The Minnesota Historical Society preserves and makes available a wide range of materials chronicling Minnesota's history and culture. The goals of the Collections Department are to collect and preserve; provide access and interpretation; and engage in education and outreach. This blog is a tool to share these stories and let people know what is happening in the department.
Remember skyways? It's been so long!
This photo shows a pizza joint in Northstar Center, Minneapolis, in 2002.
It forms part of the Minneapolis Skyways series by Dick Anderson.
This pastel drawing was made by artist Karen Savage-Blue. It is titled "Bitterns Hope" and was created in 1993.
It show a marsh scene of cattails and tall grasses meeting a blue-gray sky. Amidst the cattails at the left is a bird with its' long pointed yellow bill directed towards the sky; five animated white clouds arch through the sky above.
In honor of Asian American and Pacific Islander Heritage Month we are featuring this traditional wooden Karen musical instrument called "ter na kay klaw." It was made by Karen artist Tha Gay Paw and retailed at REACH Together in Saint Paul. It has a rectangular body and a long sloped neck that is decorated with black marker, a purple pom-pom, a gold metal sound hole with miscellaneous holes punched in, and a red leather strap. Tha Gay Paw made this instrument from items he found on walks, such as parts of lumber, part of a chair, a strap from a purse, yarn, wire, nails, and black marker.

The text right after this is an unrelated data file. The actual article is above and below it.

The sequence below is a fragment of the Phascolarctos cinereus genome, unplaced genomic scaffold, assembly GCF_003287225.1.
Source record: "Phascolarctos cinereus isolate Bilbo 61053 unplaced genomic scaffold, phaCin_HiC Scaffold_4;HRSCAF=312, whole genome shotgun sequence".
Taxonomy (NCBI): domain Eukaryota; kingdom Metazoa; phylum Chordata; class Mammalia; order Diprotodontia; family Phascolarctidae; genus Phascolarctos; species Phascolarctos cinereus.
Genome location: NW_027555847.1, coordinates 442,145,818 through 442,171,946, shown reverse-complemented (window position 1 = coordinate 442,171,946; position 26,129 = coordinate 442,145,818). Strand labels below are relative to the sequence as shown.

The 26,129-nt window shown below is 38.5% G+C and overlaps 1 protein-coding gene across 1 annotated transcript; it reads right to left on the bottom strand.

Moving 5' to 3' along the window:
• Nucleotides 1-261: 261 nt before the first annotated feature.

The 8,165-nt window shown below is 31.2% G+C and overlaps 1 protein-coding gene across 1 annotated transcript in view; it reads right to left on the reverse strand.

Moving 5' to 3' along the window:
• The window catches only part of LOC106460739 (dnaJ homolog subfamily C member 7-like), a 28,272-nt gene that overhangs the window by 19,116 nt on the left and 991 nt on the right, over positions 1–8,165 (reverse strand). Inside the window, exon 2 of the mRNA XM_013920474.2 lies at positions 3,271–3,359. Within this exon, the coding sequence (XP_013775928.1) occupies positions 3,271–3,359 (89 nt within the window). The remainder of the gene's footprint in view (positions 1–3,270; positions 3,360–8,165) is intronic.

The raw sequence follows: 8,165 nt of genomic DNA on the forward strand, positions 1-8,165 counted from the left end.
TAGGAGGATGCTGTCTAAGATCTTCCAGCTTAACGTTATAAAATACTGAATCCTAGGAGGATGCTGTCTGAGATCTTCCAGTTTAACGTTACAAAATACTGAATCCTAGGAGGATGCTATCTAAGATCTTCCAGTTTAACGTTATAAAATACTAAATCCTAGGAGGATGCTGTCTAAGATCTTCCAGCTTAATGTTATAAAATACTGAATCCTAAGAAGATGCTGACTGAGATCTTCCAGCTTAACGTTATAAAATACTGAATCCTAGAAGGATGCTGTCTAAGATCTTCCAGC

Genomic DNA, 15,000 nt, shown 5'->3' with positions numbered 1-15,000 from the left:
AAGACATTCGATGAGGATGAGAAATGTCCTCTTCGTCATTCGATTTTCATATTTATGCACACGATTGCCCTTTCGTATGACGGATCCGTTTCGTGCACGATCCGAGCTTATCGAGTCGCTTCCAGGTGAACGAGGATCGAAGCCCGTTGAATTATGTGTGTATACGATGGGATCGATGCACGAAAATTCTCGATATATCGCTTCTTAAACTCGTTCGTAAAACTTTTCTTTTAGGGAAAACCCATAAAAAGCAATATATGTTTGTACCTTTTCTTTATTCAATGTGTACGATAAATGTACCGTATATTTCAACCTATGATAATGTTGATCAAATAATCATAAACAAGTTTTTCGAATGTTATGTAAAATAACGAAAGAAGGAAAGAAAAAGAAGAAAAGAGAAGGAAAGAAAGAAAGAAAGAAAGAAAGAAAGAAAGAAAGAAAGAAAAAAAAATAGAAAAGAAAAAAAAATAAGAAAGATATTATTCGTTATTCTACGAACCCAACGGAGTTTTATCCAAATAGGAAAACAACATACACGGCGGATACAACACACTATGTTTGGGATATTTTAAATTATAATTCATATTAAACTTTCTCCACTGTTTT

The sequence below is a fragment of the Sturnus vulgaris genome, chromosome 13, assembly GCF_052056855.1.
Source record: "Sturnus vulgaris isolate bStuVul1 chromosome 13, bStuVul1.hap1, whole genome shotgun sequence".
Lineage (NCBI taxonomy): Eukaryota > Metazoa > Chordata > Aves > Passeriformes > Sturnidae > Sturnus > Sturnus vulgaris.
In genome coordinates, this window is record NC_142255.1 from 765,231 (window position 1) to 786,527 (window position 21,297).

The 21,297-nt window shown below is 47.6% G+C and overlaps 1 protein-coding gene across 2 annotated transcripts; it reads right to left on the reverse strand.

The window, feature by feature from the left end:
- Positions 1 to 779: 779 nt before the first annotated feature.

This button was made in 1996 to commemorate Minnesota Statehood Day at the State Capitol on May 11. Buttons like these were handed out to school groups and state legislators.
The gopher is particularly fun on this year's iteration.
We hope everyone had a good Mother's Day yesterday!
Since mothers are worth celebrating every day, today we feature this lithograph by Adolf Dehn, titled "Modern Mothers." It shows three very stylish women sitting on chairs, each one with a small dog.
This print was created in 1928.
This map is titled "Louisiana." It was created by Samuel Lewis in 1804.
It is particularly interesting because it was made in the same year that the Lewis and Clark Expedition, also known as the Corps of Discovery Expedition, left from St. Louis. Also note the surprising perspective, and that it reaches up to Hudson's Bay.
Come see this 1942 edition of "Arrowsmith" and many, many more works by Sinclair Lewis in the new exhibit, "Sinclair Lewis: 100 Years of Main Street."
It’s beautiful and fascinating!
How would you describe this hat? Jaunty springs to mind.
It is a soft shape brownish gray felt hat with upturned brim, felt edging, and one large flight feather from a Great Argus Pheasant wrapped around base of crown.
Bessie Pearson of Saint Paul wore this hat in 1919.
April shows bring May flowers!
This watercolor of the Blind Gentian was made as part of the WPA Art Project in 1941 by Lloyd Quackenbush.
It shows a single stalk with three showy blue flowers and large narrow leaves. The titles (including Latin) are written below.
On May 2 the Washburn Crosby Mill exploded in 1878.
This stereograph is title "Ruins after mill explosion, Minneapolis." It was taken by Henry Farr.
A stereograph is a double image that becomes three-dimensional when viewed with a stereoscope.